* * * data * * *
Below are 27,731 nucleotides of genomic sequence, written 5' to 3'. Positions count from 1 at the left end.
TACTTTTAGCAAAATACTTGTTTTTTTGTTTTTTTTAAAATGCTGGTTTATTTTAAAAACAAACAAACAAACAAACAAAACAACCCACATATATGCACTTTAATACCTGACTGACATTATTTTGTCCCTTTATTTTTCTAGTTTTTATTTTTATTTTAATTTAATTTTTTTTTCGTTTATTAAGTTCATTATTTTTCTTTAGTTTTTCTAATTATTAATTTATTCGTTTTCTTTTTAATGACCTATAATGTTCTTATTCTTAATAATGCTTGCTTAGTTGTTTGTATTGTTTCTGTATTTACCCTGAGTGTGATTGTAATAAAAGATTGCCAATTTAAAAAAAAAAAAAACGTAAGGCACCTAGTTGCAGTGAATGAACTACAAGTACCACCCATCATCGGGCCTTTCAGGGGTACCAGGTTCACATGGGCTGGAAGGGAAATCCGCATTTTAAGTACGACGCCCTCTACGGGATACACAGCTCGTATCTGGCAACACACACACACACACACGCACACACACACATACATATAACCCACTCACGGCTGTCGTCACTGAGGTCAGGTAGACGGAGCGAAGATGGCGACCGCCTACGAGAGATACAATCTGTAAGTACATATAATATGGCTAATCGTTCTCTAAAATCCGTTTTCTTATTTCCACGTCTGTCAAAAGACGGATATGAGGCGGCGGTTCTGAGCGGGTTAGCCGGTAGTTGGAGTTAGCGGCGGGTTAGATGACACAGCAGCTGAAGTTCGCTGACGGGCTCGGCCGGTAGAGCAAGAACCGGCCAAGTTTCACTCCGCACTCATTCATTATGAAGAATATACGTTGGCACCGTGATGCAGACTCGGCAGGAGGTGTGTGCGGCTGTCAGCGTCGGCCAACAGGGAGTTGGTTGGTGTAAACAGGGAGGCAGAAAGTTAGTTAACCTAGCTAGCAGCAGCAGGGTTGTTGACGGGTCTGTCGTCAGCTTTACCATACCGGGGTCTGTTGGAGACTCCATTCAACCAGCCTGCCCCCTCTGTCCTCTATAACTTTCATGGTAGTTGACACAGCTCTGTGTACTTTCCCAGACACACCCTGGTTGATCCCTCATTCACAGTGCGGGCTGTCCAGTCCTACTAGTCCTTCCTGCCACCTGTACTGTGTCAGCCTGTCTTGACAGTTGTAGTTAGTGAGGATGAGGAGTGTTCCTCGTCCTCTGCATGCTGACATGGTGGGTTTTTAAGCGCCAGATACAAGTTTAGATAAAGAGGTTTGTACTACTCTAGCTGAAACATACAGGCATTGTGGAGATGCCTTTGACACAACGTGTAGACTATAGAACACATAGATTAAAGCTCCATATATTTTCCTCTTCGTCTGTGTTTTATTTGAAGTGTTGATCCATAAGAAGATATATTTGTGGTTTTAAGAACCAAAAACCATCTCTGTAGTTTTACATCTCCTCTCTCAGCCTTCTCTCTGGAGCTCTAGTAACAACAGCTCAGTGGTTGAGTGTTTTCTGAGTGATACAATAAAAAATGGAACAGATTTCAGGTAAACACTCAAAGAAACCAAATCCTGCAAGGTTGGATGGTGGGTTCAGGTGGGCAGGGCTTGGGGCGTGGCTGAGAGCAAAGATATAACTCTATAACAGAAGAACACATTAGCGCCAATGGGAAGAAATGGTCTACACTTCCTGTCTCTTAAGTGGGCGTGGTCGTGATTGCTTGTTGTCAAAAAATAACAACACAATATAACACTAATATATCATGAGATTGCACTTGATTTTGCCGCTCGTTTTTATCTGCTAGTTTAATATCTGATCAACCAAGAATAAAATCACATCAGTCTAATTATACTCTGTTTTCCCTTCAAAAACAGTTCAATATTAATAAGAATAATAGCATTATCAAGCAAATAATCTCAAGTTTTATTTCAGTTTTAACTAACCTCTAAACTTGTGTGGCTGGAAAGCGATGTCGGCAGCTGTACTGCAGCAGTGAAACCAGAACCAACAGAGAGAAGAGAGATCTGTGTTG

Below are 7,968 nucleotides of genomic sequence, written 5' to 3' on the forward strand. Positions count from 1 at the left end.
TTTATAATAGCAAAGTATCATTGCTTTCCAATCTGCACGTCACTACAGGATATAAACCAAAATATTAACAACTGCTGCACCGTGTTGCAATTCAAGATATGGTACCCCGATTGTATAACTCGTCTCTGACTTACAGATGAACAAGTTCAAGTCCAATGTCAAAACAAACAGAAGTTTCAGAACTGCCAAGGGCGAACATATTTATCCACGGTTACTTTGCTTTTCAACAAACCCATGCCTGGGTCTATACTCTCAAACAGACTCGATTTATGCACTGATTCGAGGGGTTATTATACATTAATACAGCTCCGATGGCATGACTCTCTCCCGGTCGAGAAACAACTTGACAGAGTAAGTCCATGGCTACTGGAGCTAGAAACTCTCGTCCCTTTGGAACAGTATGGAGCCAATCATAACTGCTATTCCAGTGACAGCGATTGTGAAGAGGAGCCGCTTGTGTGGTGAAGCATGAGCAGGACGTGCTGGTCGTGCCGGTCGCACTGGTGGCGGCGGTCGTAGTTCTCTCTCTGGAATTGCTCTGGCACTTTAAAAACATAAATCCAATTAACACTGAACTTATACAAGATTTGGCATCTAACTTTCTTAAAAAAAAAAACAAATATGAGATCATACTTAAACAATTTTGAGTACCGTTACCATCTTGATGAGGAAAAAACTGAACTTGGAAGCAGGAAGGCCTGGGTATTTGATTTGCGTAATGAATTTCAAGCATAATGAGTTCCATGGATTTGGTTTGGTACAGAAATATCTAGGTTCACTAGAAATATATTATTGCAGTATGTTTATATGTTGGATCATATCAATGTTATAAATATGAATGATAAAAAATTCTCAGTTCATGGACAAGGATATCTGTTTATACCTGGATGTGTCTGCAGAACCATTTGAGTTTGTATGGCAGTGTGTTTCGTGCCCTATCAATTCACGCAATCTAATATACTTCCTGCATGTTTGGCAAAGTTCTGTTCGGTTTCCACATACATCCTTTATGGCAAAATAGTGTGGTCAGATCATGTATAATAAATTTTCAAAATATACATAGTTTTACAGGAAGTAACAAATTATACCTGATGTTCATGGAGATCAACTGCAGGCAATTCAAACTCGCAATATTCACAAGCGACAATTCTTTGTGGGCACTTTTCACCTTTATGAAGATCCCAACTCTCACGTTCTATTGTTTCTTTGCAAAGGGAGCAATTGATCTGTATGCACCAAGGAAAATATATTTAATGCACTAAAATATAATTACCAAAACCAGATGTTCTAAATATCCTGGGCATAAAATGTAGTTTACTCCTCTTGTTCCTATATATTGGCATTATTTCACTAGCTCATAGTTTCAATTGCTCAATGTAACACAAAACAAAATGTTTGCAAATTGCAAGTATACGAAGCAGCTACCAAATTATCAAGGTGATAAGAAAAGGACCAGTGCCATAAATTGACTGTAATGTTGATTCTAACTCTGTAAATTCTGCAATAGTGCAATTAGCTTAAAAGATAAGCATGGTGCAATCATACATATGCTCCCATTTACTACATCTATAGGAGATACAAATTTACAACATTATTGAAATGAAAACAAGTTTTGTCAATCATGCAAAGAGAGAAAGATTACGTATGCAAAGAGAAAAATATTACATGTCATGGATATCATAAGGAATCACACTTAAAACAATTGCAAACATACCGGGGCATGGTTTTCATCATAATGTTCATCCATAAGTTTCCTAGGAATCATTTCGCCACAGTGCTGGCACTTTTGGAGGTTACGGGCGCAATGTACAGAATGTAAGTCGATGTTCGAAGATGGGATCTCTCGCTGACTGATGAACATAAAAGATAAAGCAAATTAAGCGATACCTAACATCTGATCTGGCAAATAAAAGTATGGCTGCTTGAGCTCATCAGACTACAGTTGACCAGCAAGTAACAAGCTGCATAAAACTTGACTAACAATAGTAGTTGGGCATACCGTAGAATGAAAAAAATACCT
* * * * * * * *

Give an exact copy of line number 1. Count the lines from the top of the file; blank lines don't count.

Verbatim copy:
Below are 27,731 nucleotides of genomic sequence, written 5' to 3'. Positions count from 1 at the left end.